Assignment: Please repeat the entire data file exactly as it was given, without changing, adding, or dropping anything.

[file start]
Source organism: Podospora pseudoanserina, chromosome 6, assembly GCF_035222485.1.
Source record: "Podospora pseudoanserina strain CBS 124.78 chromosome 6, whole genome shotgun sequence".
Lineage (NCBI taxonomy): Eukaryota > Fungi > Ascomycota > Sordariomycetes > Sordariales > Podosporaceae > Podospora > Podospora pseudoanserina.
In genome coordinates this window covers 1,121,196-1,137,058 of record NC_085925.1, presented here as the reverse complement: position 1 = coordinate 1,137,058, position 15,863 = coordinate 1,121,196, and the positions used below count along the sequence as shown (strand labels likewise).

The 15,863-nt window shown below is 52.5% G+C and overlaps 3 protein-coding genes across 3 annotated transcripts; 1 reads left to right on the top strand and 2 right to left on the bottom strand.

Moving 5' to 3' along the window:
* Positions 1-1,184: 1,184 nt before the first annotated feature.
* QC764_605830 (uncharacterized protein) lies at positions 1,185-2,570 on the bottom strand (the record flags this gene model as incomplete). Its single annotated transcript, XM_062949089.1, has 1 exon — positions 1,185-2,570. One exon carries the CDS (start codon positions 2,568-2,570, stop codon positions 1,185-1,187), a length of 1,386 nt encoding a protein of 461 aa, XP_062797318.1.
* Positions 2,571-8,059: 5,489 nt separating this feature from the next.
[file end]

Source organism: Podospora pseudoanserina, chromosome 6, assembly GCF_035222485.1.
Source record: "Podospora pseudoanserina strain CBS 124.78 chromosome 6, whole genome shotgun sequence".
Lineage (NCBI taxonomy): Eukaryota > Fungi > Ascomycota > Sordariomycetes > Sordariales > Podosporaceae > Podospora > Podospora pseudoanserina.
In genome coordinates this window covers 1,121,196-1,137,058 of record NC_085925.1, presented here as the reverse complement: position 1 = coordinate 1,137,058, position 15,863 = coordinate 1,121,196, and the positions used below count along the sequence as shown (strand labels likewise).

The 15,863-nt window shown below is 52.5% G+C and overlaps 3 protein-coding genes across 3 annotated transcripts; 1 reads left to right on the top strand and 2 right to left on the bottom strand.

Moving 5' to 3' along the window:
* Positions 1-1,184: 1,184 nt before the first annotated feature.
* QC764_605830 (uncharacterized protein) lies at positions 1,185-2,570 on the bottom strand (the record flags this gene model as incomplete). Its single annotated transcript, XM_062949089.1, has 1 exon — positions 1,185-2,570. One exon carries the CDS (start codon positions 2,568-2,570, stop codon positions 1,185-1,187), a length of 1,386 nt encoding a protein of 461 aa, XP_062797318.1.
* Positions 2,571-8,059: 5,489 nt separating this feature from the next.